A Profile of the Twentieth Century's 'Empress of Fashion'
Diana Vreeland was nicknamed the 'Empress of Fashion,' and the nickname fit. For more than half a century, Mrs. Vreeland was the world's most recognized and authoritative arbiter of style, wielding extraordinary influence on international culture, art and fashion from her lofty platform at Harper's Bazaar, where she held the title of Fashion Editor.
As Mrs. Vreeland says during an on camera interview for Diana Vreeland: The Eye Has To Travel, the documentary that is both a profile of and a tribute to the 'Empress,' I wasn't a fashion editor, I was the ONLY fashion editor."
The job was one that she loved, and one that she wore well. During her tenure at Harper's Bazaar, Mrs. Vreeland repeatedly created new cultural trends by forging an ongoing media nexus between fashion, photography and the other graphic arts, music, dance and other cultural expressions, travel and publishing. She boosted many clothing designers' haute careers and raised the likes of Betty (aka Lauren) Bacall, Angelica Houston, China Machado and Twiggy to star status as cover girls, each with a catalog of style-setting photo shoots in exotic places under her belt, so to speak.
Mrs. Vreeland's editorial point of view reflected what seems to have been her personal perspective of life as an ongoing gala. She always wanted to be "where the action was" and, frequenting NYC's hot spots, she hung out with Jackie O, Andy Warhol, Warren Beatty, Jack Nicholson and a host of other celebrities whom she deemed charming and, perhaps more importantly, exciting because they had designed lives that they wanted, and then lived them -- as had she.
Woman About Town
Mrs. Vreeland's woman about town profile left a wealth of archival footage and photos of her at work and at play. Filmmaker Lisa Immordino Vreeland, the 'Empress's' granddaughter-in-law, makes good use of moving and still images, including clips from interviews with Diane Sawyer, Jane Pauley and Dick Cavett, to indicate the extent of Mrs. Vreeland's reach and capture the flavor of her grande dame personality. The profile presented is almost entirely positive, with a roster of leading fashion designers praising Mrs. Vreeland for her creativity, imagination, unique vision, appreciation for and ability to spot whatever was new and exciting. There are the occasional comments -- one in particular from actress Ali MacGraw who worked for a while as Mrs. Vreeland's assistant -- that she was a difficult, inconsiderate task master of a boss, and overly willful in wanting things done just as she wanted them done.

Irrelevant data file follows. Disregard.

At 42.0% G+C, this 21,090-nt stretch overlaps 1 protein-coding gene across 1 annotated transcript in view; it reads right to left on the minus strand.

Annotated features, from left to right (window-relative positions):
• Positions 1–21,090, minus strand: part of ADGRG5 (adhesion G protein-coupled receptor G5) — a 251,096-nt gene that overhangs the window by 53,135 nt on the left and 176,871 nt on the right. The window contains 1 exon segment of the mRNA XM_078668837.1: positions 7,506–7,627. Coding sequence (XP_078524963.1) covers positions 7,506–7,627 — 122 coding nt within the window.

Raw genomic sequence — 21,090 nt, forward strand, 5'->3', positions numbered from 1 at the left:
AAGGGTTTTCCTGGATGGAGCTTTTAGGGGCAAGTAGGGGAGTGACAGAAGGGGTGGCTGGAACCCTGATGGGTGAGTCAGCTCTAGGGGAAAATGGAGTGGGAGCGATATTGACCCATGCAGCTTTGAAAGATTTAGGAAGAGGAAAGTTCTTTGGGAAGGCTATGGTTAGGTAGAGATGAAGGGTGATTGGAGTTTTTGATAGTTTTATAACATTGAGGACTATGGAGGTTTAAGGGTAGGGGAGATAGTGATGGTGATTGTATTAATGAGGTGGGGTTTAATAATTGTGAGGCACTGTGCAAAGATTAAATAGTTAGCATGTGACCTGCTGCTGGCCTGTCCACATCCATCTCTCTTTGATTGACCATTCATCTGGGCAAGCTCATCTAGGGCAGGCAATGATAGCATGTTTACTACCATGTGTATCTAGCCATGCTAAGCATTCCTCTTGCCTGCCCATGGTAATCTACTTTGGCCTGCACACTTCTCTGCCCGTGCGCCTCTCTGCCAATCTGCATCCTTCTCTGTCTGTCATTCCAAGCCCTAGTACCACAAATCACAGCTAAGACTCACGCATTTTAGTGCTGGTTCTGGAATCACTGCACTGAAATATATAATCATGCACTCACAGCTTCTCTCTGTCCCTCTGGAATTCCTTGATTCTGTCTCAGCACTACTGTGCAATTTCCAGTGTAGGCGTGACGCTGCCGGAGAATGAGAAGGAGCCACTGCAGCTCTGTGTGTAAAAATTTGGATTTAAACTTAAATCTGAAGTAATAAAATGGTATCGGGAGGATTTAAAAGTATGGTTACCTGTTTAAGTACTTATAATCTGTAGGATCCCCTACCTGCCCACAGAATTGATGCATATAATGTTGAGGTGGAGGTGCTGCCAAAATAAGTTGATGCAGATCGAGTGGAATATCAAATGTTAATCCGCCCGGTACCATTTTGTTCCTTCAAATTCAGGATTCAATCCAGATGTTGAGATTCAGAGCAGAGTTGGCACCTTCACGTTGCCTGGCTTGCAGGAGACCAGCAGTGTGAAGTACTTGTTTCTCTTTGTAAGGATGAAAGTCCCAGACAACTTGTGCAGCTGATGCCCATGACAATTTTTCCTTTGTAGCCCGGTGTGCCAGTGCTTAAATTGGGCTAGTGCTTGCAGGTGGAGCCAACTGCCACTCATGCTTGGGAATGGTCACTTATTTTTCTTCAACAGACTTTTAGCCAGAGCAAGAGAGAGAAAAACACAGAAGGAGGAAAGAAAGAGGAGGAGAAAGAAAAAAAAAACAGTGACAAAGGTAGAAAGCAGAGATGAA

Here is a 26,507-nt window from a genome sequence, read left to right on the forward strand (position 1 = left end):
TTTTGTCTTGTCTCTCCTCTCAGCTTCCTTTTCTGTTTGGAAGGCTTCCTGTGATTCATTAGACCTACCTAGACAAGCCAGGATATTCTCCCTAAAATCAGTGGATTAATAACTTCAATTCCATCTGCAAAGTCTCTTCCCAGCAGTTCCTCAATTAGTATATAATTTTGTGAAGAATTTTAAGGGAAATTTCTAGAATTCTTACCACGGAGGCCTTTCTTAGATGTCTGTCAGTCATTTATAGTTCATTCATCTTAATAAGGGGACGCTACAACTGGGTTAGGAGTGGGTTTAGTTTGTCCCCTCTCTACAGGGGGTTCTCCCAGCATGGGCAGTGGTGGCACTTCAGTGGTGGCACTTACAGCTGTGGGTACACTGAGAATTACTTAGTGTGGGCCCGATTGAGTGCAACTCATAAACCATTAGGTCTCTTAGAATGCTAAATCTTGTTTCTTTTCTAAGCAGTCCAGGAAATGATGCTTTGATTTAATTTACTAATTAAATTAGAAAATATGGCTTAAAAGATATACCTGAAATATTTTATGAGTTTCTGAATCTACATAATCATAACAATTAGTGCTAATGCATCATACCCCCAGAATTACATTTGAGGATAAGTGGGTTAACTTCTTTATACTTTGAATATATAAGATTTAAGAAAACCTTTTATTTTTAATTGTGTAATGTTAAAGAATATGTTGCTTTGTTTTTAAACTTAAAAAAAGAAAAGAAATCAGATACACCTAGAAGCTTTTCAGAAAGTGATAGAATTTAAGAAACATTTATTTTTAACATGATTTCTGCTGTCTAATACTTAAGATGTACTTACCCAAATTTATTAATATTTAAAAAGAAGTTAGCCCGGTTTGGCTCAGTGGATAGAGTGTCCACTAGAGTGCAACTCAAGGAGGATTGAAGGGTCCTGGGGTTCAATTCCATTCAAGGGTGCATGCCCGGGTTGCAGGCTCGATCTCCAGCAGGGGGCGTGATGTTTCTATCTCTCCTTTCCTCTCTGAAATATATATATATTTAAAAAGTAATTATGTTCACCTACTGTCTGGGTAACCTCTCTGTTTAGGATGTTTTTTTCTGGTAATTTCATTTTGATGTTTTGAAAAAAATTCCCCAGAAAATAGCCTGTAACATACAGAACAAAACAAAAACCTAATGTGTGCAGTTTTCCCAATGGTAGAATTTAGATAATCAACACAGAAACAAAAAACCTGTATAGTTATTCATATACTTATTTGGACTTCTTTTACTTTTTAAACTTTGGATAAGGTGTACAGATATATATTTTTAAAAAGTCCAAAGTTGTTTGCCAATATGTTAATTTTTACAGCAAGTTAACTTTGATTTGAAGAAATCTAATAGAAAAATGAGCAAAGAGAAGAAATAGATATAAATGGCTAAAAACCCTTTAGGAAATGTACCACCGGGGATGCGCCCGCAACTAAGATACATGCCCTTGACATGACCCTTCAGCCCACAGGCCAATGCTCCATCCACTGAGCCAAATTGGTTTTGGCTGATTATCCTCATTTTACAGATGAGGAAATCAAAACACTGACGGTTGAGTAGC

The Inside Story
But apart from the archival materials, Immordino Vreeland has unlimited access to insider family information, which produces some of the film's best tidbits, including Mrs. Vreeland's own account of her childhood in Paris, and relocating to London and to the US, and her revealing comments about how her mother's frequent taunts that she was an ugly child made her feel, and about meeting and marrying the very handsome Reed Vreeland, who made her feel so special and beautiful.
Mrs. Vreeland also freely elaborates on her life's events, claiming, for example, to have known Buffalo Bill and gone shooting with him, and to have sold Mrs. Wallace Simpson the nightgowns she wore for her initial tryst with the King, and to have seen Lindbergh flying over her house on his celebrated flight. That last Lindbergh anecdote is disclaimed by one of Mrs. Vreeland's sons, who says in his interview that the flight path was nowhere near their house, and that his mother was adept at 'faction' storytelling.
Equally engaging are Mrs. Vreeland's stories about how she got her start at Harper's -- when the magazine's editor, Carmel Snow, spotted her dancing in a club -- writing a clever column called Why Don't You…?, then becoming Fashion Editor and, after a long stint in that top job went on to head up Vogue's editorial staff. And, eventually, became curator of the fashion collection at NYC's Metropolitan Museum of Art, where she staged brilliant exhibits.
Friends and colleagues, including Diane von Furstenberg, Calvin Klein, Anna Sui, Oscar de la Renta, Richard Avedon, Manolo Blahnik ans Carolina Herrera, appear on camera to speak about Mrs. Vreeland's rare creative insight, great flare and enormous influence on contemporary lifestyle and culture.
As a biographical documentary, Diana Vreeland: The Eye Has To Travel is complete and satisfying. As a leading character, Mrs. Vreeland is entirely entertaining. And so is this documentary profile of and tribute to her.
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- Title: Diana Vreeland: The Eye Has To Travel
- Directors: Lisa Immordino Vreeland, Bent-Jorgen Perlmutt (co-director) and Frédéric Tcheng (co-director)
- US Theatrical Release Date: September 21, 2012 (limited)
- Running Time: 86 mins.
- MPAA Rating PG-13 for some nude images
- Parents Advisory: content advisory for parents.
- Locations: New York, London, Paris, French countryside, North Africa and elsewhere.
- Language: English, and French and Italian, with English subtitles
- Distribution: Samuel Goldwyn Films (US Theatrical)
- Official Website
- Official Trailer